3) There is a well documented _decrease_ in health care inflation underway in the US. The increase in health care costs relative to overall inflation is fairly well understood, it is driven by demographics, perverse incentives in insurance markets, increased availability of high cost treatments and the Baumol Effect. Several of those effects are saturating leading to a decrease in the rate of increase in costs. A cynical view of the estimated savings due to the Wellness initiative is that the projected decrease in the rate of increase of costs is due primarily to the overall decrease in growth of US health care costs, and stabilization of the PSU employee demographics and is completely independent of any Wellness Initiative.

4) Penn State runs at about half dozen different health care programs: in particular Hershey and unionized employees are not affected and constitute a significant fraction of the Penn State covered employees. The costs, and hence projected percentage savings need to break out how many employees are covered by the different plans and how those costs have changed. This would be particularly interesting given the claimed decrease in the rate of increase of costs at Hershey after their Wellness initiative. A detailed comparison of all the different health care options would also be useful.

5) More information is required about the (10 year) contract with Highmark. In particular, does Highmark receive a percentage fee or a fixed fee? Does PSU carry a capital reserve for its self-insured liabilities, or has the program been funded wholly from cash flow? How were WebMD and ICH (Tomayko Group) chosen for the screening program? What are the costs of the screening? What is WebMD paid for PHR storage and is the contract with Highmark or PSU? What third parties were consulted on the issue, and what payments were made to whom for any consultancy services by either PSU or Highmark?

6) The consultation with the Senate Benefits committee was made in Oct 2011 (see appendix E), slide 6 specifically discusses a "Reward" system Wellness initiative. The very sketchy outline is quite different from that implemented currently I am also informed that the analogous presentation to the University Staff Advisory Committee was truncated partway through the presentation due to time constraints and that the Wellness initiative was not presented to the Staff. This is somewhat at odds with the presentation made by the HR office.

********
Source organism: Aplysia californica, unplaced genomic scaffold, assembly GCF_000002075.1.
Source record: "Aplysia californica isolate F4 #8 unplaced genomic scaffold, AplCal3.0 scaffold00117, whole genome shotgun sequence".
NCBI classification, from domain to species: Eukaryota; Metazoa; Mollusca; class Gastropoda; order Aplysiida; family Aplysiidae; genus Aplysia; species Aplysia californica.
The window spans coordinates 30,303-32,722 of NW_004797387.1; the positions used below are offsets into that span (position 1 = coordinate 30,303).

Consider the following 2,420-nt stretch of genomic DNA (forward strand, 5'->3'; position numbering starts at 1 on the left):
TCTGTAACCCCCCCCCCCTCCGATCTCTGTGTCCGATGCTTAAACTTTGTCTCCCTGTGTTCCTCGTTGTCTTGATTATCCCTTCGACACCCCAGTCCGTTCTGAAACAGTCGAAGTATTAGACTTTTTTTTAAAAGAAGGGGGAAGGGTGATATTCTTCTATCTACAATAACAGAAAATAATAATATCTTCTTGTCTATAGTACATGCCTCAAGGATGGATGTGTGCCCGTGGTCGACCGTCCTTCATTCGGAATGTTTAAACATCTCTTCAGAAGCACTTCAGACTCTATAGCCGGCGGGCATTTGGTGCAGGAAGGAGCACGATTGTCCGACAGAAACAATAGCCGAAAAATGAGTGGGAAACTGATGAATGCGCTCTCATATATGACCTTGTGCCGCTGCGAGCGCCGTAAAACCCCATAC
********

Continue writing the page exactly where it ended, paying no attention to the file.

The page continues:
7) Senior VP Gray mentioned the impending increase in SERS contributions as a cost factor for the University in the near future. A minority of PSU employees are SERS members, and the cost shortfall in the funding of that system is due to a combination of the State stopping employer contributions while increasing benefits in that system in an ill timed move. Are we to understand that the drive to reduce health care benefit costs for TIAA-CREF covered employees is due to the State caused shortfall in the SERS system and demand that PSU cover part of that shortfall?

8) Have the Executive rank employees of Penn State done the Wellness Profile and Biometric Screening?

9) What data were used to generate the estimated $4.7 million in savings in the current fiscal year from the Wellness initiative which is effective halfway through the year? Does this estimate include the fairly well known effect of a spike in health care costs when screening is done due to early discovery of health issues and short term increase in treatment costs?

Year            Gross   %-delta         PSU     %-delta         Employees       PSU %           Inflation       Health Inflation

08              150.4                      118.9                              31.5                79.0                4                 9
09              169.2       12.5        134.9       13.5                34.3                79.7                0               -3
10              174.8       3.3          138.4        2.6                 36.4                79.2                2               -3
11              177.2       1.4          143.3        3.5                 33.9                80.9                -4               1
12              193.0       8.9          161.3       12.6                31.7                83.6                3                4
13              217.0     12.4          180.2       11.7                36.8                83.0                2                9
13e            210.4                     175.5                               35.0                 83.4

                         44.5                    51.5
                         mean 7.6%               mean 8.7%

2007 5335 Faculty
2012 5762 Faculty
almost 10% at Hershey
Change: 427 Percentage Change: +8% over 5 years

2011 11832o

2012 17619 +0.5%
2011 17533 2011 4781 Faculty 1040 Full Prof 11249 Staff 1416 Executive/Admin excluding Hershey